Tuesday 24 November 2020

An (Draft) Ecological Approach to Hallucinating

Sabrina and I are planning our next papers, and in typical style she's been thinking about how to tackle a hard problem - this time, hallucinations. These are one of those go-to topics for representational people, because hallucinations by definition are not based in the detection of perceptual information. They are a kind of perceptual experience, however, and so seem to be a good candidate for identifying how perceptual experience is constructed internally. 

We've never let a little thing like a topic being hard stop us before, so it looks like this is next on our list. The goal is to lay out an ecological analysis and see where we end up. We are going to build on the work we did in the Ecological Representations paper, in which we considered how to understand (at least some) neural activity as the selection of consequent neural actions (pg 243 and on). This is the first of a few papers we have in mind where we apply our ecological analyses as worked examples to interesting topics (verbal instruction in coaching is on my mind too, as are cells making blood vessels). 

In this post, I'm going to do my usual thinking-out-loud about my notes from our first chat; all conclusions are works in progress! At this point, I am just assembling the resources our ecological approach provides us, and lining them up in their proper places so we can use them rigorously.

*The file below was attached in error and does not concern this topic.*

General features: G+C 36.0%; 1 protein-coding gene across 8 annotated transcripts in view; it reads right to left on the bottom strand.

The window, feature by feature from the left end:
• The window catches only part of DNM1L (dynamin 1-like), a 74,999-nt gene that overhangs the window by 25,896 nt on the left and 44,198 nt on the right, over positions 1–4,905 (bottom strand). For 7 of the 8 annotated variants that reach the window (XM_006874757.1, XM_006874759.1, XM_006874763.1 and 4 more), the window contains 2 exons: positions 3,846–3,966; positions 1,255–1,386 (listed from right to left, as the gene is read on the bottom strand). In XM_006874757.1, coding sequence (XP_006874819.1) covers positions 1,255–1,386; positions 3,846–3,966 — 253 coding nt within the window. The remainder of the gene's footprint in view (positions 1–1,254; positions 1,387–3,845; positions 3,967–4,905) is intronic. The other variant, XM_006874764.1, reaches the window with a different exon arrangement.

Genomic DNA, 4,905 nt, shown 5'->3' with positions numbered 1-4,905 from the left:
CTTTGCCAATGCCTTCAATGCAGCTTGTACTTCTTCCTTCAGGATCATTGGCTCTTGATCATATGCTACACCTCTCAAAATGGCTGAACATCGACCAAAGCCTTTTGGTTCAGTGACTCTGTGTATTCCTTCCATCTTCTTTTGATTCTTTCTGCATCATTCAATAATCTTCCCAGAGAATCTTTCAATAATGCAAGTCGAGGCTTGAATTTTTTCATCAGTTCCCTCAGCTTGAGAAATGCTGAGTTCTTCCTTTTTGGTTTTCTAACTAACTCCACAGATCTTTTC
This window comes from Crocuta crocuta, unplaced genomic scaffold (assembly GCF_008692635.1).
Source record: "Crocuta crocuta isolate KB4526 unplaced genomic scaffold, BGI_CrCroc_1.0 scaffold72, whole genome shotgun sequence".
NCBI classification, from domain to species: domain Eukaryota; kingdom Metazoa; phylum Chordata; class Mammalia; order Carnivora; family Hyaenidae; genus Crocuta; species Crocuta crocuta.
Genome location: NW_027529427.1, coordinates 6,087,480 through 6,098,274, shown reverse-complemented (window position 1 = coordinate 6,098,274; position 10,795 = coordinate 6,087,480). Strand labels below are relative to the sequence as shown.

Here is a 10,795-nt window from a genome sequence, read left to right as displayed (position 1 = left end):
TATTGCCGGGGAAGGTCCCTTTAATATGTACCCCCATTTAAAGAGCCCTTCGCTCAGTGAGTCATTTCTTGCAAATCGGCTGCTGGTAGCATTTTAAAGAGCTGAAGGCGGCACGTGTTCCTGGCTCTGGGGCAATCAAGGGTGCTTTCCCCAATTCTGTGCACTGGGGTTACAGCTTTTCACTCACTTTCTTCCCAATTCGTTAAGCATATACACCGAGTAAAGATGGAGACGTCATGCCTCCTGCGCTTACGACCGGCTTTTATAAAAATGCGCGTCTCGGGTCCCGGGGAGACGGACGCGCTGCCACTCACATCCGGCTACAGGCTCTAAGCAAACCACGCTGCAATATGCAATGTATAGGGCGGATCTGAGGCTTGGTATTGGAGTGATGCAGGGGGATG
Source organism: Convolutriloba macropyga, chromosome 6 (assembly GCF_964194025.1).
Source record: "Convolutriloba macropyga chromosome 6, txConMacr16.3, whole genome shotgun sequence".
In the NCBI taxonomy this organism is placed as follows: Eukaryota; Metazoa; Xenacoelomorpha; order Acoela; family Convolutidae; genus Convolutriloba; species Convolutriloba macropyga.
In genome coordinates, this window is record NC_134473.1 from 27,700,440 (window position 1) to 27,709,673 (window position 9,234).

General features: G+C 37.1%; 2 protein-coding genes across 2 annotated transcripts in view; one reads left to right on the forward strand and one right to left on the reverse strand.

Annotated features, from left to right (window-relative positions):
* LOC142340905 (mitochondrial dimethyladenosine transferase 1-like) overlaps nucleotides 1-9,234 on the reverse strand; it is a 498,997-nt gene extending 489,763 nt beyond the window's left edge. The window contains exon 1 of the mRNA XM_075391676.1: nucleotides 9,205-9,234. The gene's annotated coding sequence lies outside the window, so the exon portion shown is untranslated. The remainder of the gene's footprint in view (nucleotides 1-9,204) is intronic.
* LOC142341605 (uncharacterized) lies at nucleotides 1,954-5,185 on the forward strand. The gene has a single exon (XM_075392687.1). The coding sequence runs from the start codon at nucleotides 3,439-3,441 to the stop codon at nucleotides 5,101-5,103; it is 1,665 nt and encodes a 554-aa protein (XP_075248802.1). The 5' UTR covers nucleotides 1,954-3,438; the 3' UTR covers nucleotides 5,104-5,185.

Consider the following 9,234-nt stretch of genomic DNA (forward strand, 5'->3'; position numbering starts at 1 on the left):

1. Verb Your Nouns

Taking an ecological approach to a topic that has already been framed representationally means starting from the beginning and reframing the topic. The first step is to verb your nouns, because we study verbs. In this context, that means people do not have hallucinations, nor are we studying hallucinations. People hallucinate, and we study hallucinating

This immediately stops us from asking 'where is the hallucination?', which immediately gets you into representational territory. Instead, we now ask 'how does hallucinating play out?'. What brings it on? What sustains it? What disrupts it? What ends it? What are the contexts in which hallucinating occurs, and what are the effectivities required of a person to hallucinate in those contexts (vs not)?